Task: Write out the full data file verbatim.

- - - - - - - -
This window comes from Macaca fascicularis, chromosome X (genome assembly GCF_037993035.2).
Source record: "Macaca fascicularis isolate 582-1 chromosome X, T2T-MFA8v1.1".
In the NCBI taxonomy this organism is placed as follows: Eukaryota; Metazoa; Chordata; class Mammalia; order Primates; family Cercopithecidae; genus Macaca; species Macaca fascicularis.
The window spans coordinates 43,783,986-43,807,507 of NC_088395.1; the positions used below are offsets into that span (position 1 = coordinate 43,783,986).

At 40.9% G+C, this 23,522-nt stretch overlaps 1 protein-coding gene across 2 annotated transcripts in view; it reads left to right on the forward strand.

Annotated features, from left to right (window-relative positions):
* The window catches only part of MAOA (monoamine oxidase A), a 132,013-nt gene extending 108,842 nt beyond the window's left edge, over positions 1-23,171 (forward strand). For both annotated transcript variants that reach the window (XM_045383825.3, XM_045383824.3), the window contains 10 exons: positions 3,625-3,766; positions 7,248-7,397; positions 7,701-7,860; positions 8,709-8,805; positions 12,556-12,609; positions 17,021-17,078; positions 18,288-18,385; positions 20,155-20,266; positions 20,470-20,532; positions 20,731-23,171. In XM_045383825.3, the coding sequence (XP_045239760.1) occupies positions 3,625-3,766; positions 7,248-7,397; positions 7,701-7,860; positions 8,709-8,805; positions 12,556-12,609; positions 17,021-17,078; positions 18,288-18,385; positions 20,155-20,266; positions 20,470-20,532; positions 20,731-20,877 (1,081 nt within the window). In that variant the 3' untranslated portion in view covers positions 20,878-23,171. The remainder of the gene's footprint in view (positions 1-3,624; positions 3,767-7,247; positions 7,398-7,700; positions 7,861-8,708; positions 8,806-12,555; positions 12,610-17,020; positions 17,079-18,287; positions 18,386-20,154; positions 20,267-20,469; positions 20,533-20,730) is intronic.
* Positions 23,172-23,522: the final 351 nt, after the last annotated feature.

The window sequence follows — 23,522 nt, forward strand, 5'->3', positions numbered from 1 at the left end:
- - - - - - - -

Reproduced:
This window comes from Macaca fascicularis, chromosome X (genome assembly GCF_037993035.2).
Source record: "Macaca fascicularis isolate 582-1 chromosome X, T2T-MFA8v1.1".
In the NCBI taxonomy this organism is placed as follows: Eukaryota; Metazoa; Chordata; class Mammalia; order Primates; family Cercopithecidae; genus Macaca; species Macaca fascicularis.
The window spans coordinates 43,783,986-43,807,507 of NC_088395.1; the positions used below are offsets into that span (position 1 = coordinate 43,783,986).

At 40.9% G+C, this 23,522-nt stretch overlaps 1 protein-coding gene across 2 annotated transcripts in view; it reads left to right on the forward strand.

Annotated features, from left to right (window-relative positions):
* The window catches only part of MAOA (monoamine oxidase A), a 132,013-nt gene extending 108,842 nt beyond the window's left edge, over positions 1-23,171 (forward strand). For both annotated transcript variants that reach the window (XM_045383825.3, XM_045383824.3), the window contains 10 exons: positions 3,625-3,766; positions 7,248-7,397; positions 7,701-7,860; positions 8,709-8,805; positions 12,556-12,609; positions 17,021-17,078; positions 18,288-18,385; positions 20,155-20,266; positions 20,470-20,532; positions 20,731-23,171. In XM_045383825.3, the coding sequence (XP_045239760.1) occupies positions 3,625-3,766; positions 7,248-7,397; positions 7,701-7,860; positions 8,709-8,805; positions 12,556-12,609; positions 17,021-17,078; positions 18,288-18,385; positions 20,155-20,266; positions 20,470-20,532; positions 20,731-20,877 (1,081 nt within the window). In that variant the 3' untranslated portion in view covers positions 20,878-23,171. The remainder of the gene's footprint in view (positions 1-3,624; positions 3,767-7,247; positions 7,398-7,700; positions 7,861-8,708; positions 8,806-12,555; positions 12,610-17,020; positions 17,079-18,287; positions 18,386-20,154; positions 20,267-20,469; positions 20,533-20,730) is intronic.
* Positions 23,172-23,522: the final 351 nt, after the last annotated feature.

The window sequence follows — 23,522 nt, forward strand, 5'->3', positions numbered from 1 at the left end: